If you are doing any kind of business with the United States Government, you have likely seen the acronym LPTA, which stands for Low Price Technically Acceptable. What does LPTA mean to you as a government supplier and how might it present you with challenges? Tweet This

The term applies to services or contracts that require the submission of a technical proposal. LPTA means that the Government is going to find the lowest bid, look at the technical proposal and if it’s acceptable, it will award the contract to that vendor.  The Federal Acquisition Regulation states LPTA is appropriate only when the government “expects” it can achieve the best value from selecting the proposal that is technically acceptable and offers the lowest evaluated price.

While this seems to cut down the work for the contracts and technical folks on the government’s end and appears to make awarding contracts faster and easier, what can happen in the long run could be poor service, hired personnel with little experience, and positions that are hard to fill, leaving the work piled up on fewer people. With all those factors compounded, the contract could ultimately end in termination for failure of the contractor to perform.

The government at one point moved away from LPTA and focused primarily on “best value” procurements. Best value procurement is a procurement system that looks at factors other than price, such as quality and expertise, when selecting vendors or contractors. In a best value system, a contractor or vendor is selected through a process that involves researching the vendors or contractors before a detailed project plan is made. In other words, this method can allow for an award to companies other than the low bidder, if its total proposal is found to be more effective and the company found to have better capabilities than the low bidder. More recently there has been a return to LPTA in some instances, although best value is still used.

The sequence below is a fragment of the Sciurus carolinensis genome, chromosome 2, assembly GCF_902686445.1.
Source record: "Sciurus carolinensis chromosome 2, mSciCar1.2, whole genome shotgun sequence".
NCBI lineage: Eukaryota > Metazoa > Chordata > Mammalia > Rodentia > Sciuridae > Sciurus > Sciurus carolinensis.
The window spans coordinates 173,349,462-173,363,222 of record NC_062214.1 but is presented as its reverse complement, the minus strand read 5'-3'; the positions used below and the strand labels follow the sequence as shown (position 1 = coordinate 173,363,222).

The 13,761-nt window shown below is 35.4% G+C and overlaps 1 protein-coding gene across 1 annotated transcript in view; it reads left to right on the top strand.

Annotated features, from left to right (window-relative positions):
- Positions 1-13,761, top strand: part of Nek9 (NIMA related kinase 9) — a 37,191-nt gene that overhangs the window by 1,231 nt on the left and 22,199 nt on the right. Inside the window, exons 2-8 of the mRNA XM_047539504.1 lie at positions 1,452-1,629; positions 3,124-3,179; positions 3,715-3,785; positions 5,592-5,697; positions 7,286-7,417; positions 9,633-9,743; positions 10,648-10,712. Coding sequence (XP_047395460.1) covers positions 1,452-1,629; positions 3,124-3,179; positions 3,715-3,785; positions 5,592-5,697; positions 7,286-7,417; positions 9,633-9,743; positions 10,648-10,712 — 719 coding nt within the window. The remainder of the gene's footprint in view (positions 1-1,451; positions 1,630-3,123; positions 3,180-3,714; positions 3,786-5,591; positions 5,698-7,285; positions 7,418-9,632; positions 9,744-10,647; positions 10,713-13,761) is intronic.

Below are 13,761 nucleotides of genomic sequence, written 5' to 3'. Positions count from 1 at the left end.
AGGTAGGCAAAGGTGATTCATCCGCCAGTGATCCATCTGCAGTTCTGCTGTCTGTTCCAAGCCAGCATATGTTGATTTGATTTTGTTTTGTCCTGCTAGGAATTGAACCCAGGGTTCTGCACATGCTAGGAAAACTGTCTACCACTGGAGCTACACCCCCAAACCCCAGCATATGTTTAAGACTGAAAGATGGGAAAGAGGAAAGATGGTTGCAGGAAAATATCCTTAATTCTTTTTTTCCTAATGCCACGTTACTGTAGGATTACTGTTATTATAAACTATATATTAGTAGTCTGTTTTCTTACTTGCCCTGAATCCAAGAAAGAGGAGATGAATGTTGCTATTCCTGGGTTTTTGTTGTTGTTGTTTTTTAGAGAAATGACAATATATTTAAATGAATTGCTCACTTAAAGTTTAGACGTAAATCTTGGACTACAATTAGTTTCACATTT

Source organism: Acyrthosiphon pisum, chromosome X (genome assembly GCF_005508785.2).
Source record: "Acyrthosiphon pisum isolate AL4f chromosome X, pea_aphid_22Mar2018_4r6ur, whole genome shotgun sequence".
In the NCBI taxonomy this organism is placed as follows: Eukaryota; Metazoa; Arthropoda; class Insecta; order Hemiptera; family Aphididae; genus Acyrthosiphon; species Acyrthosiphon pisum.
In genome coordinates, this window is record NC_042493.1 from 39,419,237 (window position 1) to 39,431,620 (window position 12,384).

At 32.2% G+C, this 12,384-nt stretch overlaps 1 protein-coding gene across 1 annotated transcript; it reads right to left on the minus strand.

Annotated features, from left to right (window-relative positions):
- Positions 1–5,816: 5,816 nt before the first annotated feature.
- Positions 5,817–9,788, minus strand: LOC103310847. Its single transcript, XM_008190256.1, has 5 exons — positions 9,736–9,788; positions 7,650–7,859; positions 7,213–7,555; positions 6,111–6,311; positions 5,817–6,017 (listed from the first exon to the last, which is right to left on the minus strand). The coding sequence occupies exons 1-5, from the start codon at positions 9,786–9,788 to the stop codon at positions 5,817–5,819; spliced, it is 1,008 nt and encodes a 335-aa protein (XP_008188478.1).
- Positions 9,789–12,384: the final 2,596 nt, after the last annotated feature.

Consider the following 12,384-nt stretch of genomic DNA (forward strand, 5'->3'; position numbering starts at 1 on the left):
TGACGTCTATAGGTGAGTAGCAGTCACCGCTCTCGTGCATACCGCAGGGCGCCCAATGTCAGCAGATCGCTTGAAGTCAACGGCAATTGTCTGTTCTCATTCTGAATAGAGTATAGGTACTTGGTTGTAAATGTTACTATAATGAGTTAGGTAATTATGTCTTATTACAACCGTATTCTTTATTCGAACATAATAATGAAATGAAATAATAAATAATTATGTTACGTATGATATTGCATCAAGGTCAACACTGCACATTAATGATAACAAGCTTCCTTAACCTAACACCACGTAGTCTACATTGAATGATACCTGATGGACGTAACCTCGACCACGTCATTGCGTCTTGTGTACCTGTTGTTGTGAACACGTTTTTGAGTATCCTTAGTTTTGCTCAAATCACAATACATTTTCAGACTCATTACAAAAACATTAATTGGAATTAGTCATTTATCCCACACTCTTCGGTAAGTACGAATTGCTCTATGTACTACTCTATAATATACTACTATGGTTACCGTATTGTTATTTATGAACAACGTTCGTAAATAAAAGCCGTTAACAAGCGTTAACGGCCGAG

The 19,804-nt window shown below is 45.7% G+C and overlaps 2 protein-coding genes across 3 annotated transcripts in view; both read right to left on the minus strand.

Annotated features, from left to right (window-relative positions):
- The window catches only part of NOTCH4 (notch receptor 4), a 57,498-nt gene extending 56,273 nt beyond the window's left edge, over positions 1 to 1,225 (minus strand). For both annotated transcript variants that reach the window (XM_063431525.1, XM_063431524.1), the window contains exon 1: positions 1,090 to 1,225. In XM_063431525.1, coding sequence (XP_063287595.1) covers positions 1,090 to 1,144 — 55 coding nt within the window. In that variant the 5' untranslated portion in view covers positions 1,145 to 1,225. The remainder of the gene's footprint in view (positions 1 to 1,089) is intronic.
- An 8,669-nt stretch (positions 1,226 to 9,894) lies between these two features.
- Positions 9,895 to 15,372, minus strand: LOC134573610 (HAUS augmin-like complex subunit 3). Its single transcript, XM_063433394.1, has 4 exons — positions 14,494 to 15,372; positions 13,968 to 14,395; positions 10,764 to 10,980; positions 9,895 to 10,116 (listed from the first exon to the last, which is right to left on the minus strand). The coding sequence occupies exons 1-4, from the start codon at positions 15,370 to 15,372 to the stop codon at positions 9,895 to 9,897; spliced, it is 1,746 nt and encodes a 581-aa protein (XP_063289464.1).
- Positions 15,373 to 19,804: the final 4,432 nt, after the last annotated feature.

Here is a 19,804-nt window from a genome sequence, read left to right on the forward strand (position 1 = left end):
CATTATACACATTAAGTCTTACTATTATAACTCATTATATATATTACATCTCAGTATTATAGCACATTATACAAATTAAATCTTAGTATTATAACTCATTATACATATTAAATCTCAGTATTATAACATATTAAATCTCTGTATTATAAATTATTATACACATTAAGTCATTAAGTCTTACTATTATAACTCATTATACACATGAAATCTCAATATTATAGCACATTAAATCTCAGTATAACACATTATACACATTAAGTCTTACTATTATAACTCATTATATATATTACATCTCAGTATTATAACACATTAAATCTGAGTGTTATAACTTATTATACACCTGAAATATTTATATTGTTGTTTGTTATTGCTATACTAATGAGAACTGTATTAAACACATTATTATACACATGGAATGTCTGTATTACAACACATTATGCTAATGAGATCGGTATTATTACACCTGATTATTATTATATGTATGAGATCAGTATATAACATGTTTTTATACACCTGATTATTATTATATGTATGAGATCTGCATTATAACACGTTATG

How can a small business succeed in a LPTA situation? Here are 3 suggestions to help get your foot in the door:

  1. Bid on smaller jobs and establish your company as a government resource. Not all bids will be LPTA type of bids and bidding on smaller jobs that are under the simplified acquisition threshold may be a way to get your foot in the door to prove that your company can do that work.  That way when a “best value” bid shows up, you will have the ability to compete with past performance.
  2. Connect with prime government contractors to become a subcontractor on their prime contracts and bids. Many contractors who are now prime were once subcontractors on other contracts. You have to build the know, like and trust factor and depending on what your product or service is, you could end up with a prime contract based off your established work as a subcontractor.
  3. Show up and connect with the primes and government representatives at conferences set up to enhance government business. There is a large pool out there of contractors looking for work, how will you be able to stand out from the herd of other contractors? Showing up, connecting with people and building relationships can go a lot farther to help you gain a contract than you might think. It took me 3 years of showing up at events where a certain government agency was that I wanted a contract with before they considered my company for upcoming contracts where they had the option to choose contractors based on expertise in training, as well as business status (small business, veteran-owned business, woman-owned business etc).

While the LPTA process seems to be set up to shut the door on small businesses, there are ways to navigate what appears to be a closed-door situation. It all comes down to showing up, connecting and building trust. If you can make your company the go-to for a certain supply or service, you can build on your reputation and be ready to step up to the plate and respond to government needs when the opportunity arises.

Photo Credit: @Keagraphics, Twenty20